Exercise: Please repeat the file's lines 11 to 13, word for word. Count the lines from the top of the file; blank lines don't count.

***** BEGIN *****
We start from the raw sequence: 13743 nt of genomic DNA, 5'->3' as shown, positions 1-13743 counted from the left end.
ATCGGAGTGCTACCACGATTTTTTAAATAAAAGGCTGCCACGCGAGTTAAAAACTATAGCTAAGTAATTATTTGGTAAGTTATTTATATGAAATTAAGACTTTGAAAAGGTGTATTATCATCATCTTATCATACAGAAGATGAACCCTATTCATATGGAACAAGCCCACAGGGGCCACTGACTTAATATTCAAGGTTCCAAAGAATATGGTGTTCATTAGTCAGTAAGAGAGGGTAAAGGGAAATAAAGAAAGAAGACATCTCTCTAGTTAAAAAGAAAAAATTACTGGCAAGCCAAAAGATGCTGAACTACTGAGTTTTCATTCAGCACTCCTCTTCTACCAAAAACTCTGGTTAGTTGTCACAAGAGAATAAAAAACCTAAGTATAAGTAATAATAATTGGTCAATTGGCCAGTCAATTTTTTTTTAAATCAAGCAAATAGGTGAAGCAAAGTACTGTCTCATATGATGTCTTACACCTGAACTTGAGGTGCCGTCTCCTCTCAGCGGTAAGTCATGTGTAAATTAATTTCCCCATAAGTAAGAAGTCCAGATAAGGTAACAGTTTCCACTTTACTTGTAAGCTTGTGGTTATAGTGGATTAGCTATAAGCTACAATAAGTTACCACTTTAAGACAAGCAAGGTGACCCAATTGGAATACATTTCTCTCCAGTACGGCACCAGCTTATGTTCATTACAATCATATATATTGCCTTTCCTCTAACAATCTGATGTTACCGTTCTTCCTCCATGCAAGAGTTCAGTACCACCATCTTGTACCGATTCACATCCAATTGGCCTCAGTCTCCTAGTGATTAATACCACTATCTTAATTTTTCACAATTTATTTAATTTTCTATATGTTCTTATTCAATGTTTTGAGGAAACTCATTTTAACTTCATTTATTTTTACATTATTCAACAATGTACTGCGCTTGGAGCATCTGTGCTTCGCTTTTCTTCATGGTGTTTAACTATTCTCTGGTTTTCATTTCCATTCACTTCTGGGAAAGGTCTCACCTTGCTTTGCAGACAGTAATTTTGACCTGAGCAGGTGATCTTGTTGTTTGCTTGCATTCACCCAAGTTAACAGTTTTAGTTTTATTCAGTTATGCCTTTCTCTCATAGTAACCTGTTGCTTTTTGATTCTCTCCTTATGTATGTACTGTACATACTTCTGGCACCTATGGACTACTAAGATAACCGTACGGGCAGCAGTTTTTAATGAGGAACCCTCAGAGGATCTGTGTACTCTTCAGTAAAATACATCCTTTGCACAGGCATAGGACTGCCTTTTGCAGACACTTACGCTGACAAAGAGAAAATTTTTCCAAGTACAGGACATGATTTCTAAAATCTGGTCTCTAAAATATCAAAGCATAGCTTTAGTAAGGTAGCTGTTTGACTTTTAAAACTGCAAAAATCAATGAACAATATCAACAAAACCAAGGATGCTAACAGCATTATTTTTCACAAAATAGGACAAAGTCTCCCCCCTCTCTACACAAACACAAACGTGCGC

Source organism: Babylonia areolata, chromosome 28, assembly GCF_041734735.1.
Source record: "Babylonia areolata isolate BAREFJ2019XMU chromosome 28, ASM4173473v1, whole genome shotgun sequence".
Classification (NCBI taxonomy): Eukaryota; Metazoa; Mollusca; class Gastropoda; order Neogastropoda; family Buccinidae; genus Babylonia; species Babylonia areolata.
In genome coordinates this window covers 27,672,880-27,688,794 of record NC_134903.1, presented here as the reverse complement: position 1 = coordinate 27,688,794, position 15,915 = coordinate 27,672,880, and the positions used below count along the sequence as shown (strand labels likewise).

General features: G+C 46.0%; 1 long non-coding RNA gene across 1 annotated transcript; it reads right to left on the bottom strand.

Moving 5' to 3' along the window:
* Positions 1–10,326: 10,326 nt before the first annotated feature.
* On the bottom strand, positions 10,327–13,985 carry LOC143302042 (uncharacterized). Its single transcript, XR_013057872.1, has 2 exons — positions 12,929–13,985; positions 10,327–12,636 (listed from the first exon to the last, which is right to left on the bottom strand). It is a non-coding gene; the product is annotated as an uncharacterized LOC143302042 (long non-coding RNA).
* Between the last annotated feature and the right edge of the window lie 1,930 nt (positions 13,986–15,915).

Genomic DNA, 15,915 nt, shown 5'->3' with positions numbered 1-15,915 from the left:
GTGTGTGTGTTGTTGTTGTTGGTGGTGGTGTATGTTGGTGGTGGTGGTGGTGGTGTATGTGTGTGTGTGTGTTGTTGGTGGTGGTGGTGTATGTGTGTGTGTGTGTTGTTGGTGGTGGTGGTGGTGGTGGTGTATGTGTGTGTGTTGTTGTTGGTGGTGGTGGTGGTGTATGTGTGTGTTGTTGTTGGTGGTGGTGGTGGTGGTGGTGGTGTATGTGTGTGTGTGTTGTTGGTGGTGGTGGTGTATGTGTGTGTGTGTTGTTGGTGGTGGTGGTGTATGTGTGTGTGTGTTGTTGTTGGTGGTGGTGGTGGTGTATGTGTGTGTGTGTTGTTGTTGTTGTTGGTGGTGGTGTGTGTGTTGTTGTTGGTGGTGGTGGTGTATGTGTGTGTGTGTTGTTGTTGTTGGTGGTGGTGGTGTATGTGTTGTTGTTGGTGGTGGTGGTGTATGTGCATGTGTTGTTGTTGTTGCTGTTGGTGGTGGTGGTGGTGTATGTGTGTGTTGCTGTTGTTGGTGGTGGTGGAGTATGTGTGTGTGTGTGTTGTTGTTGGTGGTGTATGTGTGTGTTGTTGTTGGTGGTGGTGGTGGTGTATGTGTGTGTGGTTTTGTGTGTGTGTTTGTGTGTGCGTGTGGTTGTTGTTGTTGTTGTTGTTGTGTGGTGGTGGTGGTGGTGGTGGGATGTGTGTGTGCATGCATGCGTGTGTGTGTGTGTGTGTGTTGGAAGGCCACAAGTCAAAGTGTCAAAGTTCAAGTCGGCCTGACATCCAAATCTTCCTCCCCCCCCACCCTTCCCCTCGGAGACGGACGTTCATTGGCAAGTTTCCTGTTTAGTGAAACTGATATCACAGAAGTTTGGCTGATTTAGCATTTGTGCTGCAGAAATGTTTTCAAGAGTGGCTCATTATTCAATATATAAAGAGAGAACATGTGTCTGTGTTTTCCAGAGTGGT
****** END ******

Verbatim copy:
* Between the last annotated feature and the right edge of the window lie 1,930 nt (positions 13,986–15,915).

Genomic DNA, 15,915 nt, shown 5'->3' with positions numbered 1-15,915 from the left:
GTGTGTGTGTTGTTGTTGTTGGTGGTGGTGTATGTTGGTGGTGGTGGTGGTGGTGTATGTGTGTGTGTGTGTTGTTGGTGGTGGTGGTGTATGTGTGTGTGTGTGTTGTTGGTGGTGGTGGTGGTGGTGGTGTATGTGTGTGTGTTGTTGTTGGTGGTGGTGGTGGTGTATGTGTGTGTTGTTGTTGGTGGTGGTGGTGGTGGTGGTGGTGTATGTGTGTGTGTGTTGTTGGTGGTGGTGGTGTATGTGTGTGTGTGTTGTTGGTGGTGGTGGTGTATGTGTGTGTGTGTTGTTGTTGGTGGTGGTGGTGGTGTATGTGTGTGTGTGTTGTTGTTGTTGTTGGTGGTGGTGTGTGTGTTGTTGTTGGTGGTGGTGGTGTATGTGTGTGTGTGTTGTTGTTGTTGGTGGTGGTGGTGTATGTGTTGTTGTTGGTGGTGGTGGTGTATGTGCATGTGTTGTTGTTGTTGCTGTTGGTGGTGGTGGTGGTGTATGTGTGTGTTGCTGTTGTTGGTGGTGGTGGAGTATGTGTGTGTGTGTGTTGTTGTTGGTGGTGTATGTGTGTGTTGTTGTTGGTGGTGGTGGTGGTGTATGTGTGTGTGGTTTTGTGTGTGTGTTTGTGTGTGCGTGTGGTTGTTGTTGTTGTTGTTGTTGTGTGGTGGTGGTGGTGGTGGTGGGATGTGTGTGTGCATGCATGCGTGTGTGTGTGTGTGTGTGTTGGAAGGCCACAAGTCAAAGTGTCAAAGTTCAAGTCGGCCTGACATCCAAATCTTCCTCCCCCCCCACCCTTCCCCTCGGAGACGGACGTTCATTGGCAAGTTTCCTGTTTAGTGAAACTGATATCACAGAAGTTTGGCTGATTTAGCATTTGTGCTGCAGAAATGTTTTCAAGAGTGGCTCATTATTCAATATATAAAGAGAGAACATGTGTCTGTGTTTTCCAGAGTGGT